Well Met, Pretty Maid (The Sweet Nightingale)
DESCRIPTION: Singer invites girl to hear the nightingale; he offers to carry her pail. She demurs; "I've hands of my own." They agree to marry; now she's not afraid to go out walking or to "hear the fond tale of the sweet nightingale/As she sings in the valley below"
EARLIEST DATE: 1776 (Journal from the _Ann_)
KEYWORDS: courting love sex marriage bird rejection seduction
FOUND IN: Britain(England(South,West))
REFERENCES (8 citations):
Bell-Combined-EarlyBallads-CustomsBalladsSongsPeasantryEngland, pp. 467-470, "The Sweet Nightingale" (1 text)
Williams-FolkSongsOfTheUpperThames, p. 45, "To Milk in the Valley Below" (1 text) (also Williams-Wiltshire-WSRO Wt 494)
Purslow-TheConstantLovers, p. 106, "Well Met, Pretty Maid" (1 text, 1 tune)
Gundry-CanowKernow-SongsDancesFromCornwall, pp. 20-21, "Sweet Nightingale" (1 text plus a Cornish translation, 1 tune in two arrangements)
Huntington-SongsTheWhalemenSang, pp. 187-188, "A New Song" (1 text, 1 tune)
Hugill-ShantiesFromTheSevenSeas, p. 562, "Sweet Nightingale" (1 text, 1 tune)
Kennedy-FolksongsOfBritainAndIreland 89, "An Eos Whek [The Sweet Nightingale]" (1 text + Cornish translation, 1 tune)
cf. "Now the Winter Is Over (The Ploughboy)" (form, theme)
NOTES [231 words]: Kennedy-FolksongsOfBritainAndIreland's Cornish words are a revivalist translation from the English. The song has been collected from tradition several times, but positively shouts out a composed origin. Kennedy lumps it with "The Valley Below," but as the plots are notably different, I don't. They certainly share a common ancestor, though, possibly in Thomas Arne's opera "Thomas and Sally" (1761). - PJS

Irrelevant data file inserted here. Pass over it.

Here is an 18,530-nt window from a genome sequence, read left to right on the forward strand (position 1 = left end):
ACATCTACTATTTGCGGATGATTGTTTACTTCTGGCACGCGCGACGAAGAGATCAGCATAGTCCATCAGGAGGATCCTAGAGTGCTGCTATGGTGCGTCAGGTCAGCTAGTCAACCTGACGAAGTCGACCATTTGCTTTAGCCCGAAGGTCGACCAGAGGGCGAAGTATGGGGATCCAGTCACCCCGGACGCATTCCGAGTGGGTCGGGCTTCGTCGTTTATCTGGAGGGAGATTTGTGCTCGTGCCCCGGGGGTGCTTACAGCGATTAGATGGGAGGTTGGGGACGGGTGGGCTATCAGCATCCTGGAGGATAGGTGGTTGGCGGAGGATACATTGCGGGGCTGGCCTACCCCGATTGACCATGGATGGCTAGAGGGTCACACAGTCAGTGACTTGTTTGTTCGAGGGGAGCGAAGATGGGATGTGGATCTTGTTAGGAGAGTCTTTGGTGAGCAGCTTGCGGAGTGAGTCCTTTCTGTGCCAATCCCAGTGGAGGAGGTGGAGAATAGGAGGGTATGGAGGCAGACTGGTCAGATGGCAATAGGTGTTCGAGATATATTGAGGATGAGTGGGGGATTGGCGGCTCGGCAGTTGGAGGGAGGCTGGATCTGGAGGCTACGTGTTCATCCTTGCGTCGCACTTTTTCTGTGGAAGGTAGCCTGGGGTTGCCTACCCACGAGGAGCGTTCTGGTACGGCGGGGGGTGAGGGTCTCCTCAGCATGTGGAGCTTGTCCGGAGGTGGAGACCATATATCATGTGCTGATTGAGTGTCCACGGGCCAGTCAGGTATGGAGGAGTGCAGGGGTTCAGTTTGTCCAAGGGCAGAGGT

I doubt even that much, and the fact that Kennedy lumps them (on no basis at all that I can see) makes me doubt all his other references. The one thing I'll allow is his claim that the song has a very fine melody. I've used a title from JFSS because that's the way I learned the song.
It's very difficult to know what to do with songs of this type. Huntington thinks his text is a survival of the Corydon/Colin-and-Phyllis/Phoebe type. Purslow claims it was based on an aria from Thomas Arne's opera "Thomas and Sally," with Isaac Bickerstaff's words little change although Arne's tune has drifted. As Paul observes, it sounds more like a minstrel than a folk piece. But Theodore Bikel and Cynthia Gooding recorded something quite similar (under the "Well Met" title), and there are enough broadsides with similar form that I decided I needed to include the song.
The trick now is to decide which of these many pieces actually belong here, and which are orphan broadsides.... - RBW
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